NYC: hot dogs or raw gourmet? Horn of plenty or fries and a shake?

After my second trip to New York City this year, the verdict is this: in keeping with the diversity of that teeming city as immigrants poured in during the 19th and early 20th century, the city is all things.

Hot dog stands AND lush edible vegetables growing next to the street on 9th Ave. A horn of plenty in the Macy’s parade, and a giant Ronald McDonald and Pillsbury Dough Boy. A huge Hershey’s store on Times Square, AND Sarma Melngailis’ Pure Food and Wine restaurant.

(See them below. My friends Jamie and Jennie were afraid to try the oyster mushroom I am showing in the photo, so I enjoyed most of the 10 fabulous courses myself. Both of my friends suffer from horrific endocrine / hormone problems that cause them great pain as well as infertility. I am working on getting them to see the connection between those issues and diet/lifestyle. Both subsist primarily on junk food, so raw food dishes taste strange to them. Anyway, the food was wonderful, but DARN I didn’t get to meet Sarma.)

A few of my photos

–served and cleaned up at a downtown soup kitchen run by Baptists

–watched the Macy’s parade including Jessica Simpson, Kanye West, and Gladys Knight

–ran all over the city and Central Park on the subway and on foot, impressed in the photo below at the creative places I found KALE growing!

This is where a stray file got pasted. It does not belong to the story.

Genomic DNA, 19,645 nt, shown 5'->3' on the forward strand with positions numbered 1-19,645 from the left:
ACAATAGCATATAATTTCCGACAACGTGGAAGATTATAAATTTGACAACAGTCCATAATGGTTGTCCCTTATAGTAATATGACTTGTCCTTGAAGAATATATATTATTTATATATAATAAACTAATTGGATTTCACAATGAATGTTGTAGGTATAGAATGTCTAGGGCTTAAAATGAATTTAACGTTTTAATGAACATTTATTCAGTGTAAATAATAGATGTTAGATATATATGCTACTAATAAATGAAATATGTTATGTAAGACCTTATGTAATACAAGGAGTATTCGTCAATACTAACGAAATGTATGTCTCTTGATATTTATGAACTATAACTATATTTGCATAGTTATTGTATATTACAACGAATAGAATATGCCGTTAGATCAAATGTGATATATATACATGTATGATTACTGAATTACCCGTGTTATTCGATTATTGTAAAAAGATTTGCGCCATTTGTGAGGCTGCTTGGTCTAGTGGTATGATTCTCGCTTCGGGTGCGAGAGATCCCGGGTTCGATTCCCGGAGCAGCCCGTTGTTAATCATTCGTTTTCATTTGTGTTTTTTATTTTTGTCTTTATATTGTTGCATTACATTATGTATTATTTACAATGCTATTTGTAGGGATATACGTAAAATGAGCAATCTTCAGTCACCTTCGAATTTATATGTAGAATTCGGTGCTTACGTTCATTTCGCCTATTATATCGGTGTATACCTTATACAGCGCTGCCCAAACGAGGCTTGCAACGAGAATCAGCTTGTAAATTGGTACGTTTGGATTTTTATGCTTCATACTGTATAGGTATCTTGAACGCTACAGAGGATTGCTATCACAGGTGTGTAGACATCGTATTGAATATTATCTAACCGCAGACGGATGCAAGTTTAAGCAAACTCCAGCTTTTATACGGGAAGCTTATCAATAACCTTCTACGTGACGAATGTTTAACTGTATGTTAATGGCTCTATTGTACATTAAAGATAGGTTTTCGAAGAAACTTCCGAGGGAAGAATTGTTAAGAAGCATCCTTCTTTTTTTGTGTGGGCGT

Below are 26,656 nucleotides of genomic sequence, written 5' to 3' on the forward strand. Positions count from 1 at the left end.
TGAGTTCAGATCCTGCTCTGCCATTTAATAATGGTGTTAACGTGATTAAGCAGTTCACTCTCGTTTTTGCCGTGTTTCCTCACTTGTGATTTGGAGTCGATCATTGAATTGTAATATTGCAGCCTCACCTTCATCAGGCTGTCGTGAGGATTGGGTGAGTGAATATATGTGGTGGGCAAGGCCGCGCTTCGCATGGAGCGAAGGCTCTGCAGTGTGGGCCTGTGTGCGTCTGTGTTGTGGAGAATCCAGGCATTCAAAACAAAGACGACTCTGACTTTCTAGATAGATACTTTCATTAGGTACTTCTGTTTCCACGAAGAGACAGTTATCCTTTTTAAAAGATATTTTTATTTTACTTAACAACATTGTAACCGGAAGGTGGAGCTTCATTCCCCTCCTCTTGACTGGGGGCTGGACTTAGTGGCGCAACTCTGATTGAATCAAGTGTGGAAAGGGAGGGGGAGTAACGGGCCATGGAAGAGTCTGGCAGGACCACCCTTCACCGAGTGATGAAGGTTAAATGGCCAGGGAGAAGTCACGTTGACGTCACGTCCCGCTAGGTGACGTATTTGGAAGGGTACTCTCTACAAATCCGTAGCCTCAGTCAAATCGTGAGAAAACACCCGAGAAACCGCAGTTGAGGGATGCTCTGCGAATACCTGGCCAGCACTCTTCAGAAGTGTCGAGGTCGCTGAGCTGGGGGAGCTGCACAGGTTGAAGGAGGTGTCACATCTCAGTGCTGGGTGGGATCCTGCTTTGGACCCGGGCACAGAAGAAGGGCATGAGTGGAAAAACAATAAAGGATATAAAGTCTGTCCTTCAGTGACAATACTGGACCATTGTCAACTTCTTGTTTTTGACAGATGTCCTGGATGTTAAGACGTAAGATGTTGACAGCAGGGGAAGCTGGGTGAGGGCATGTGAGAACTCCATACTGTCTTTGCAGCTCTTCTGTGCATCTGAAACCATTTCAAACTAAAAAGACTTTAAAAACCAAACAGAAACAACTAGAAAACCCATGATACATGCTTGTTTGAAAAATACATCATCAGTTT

–hung out with some drag queens, firefighters, and Elmo (see photos for proof)

–saw some fabulous shows like Promises, Promises with Kristen Chenoweth, Sean Hayes, Molly Shannon

–found a sports bar to watch BYU lose by one point to the U of U

–and of course shopped till we dropped on Canal Street and Chinatown, and here at FAO Schwartz (or the candyland “FAO Schweetz” here!)

Somehow I missed snapping the parade photo of–I am not making this up–the cornucopia of plenty from the original Thanksgiving followed IMMEDIATELY by a giant fries-and-a-shake. I did, however, capture my Nemesis #1 and Nemesis #2 as they floated past us on the edge of Central Park.

On Thanksgiving I reflected on the abundance and the paucity of modern life. How we can tap the amazing things available to us like never before in history–or we can indulge in those things that are shiny on the outside but slowly drain away our life force.

do you “make” your kids finish dinner?

The day after Halloween, I posted on my facebook page that I paid my kids $20 for their bag of candy, like I do every year, and then I threw it in the trash.

I got some indignant responses, saying, “Geez, at least give them to candy giveaway programs for the troops!” and the like.

(The two who said that are friends who were on my high school’s drill team. In other words, people who don’t know much about where I am now and what I do.)

Anyway, some of my fellow health nuts went, well, nuts on them. I was a non-participant in the ensuing debate, which you can see on my FB wall. But if I’d wanted to get all argumentative (I didn’t and don’t), I’d point out that if I don’t want to feed my kids poison, why would I want to feed it to the people defending my country? (Or anyone, for that matter. Death row inmates, maybe, if I could be really certain they are guilty.)

Yes yes, I know, the troops will get candy regardless–if not from me, from someone else. But that doesn’t mean I have to be a part of it.

(Have you seen the story about the burning Carnival cruise ship, and the people onboard who were “rescued” with a delivery of Spam and Pop Tarts? LOL!)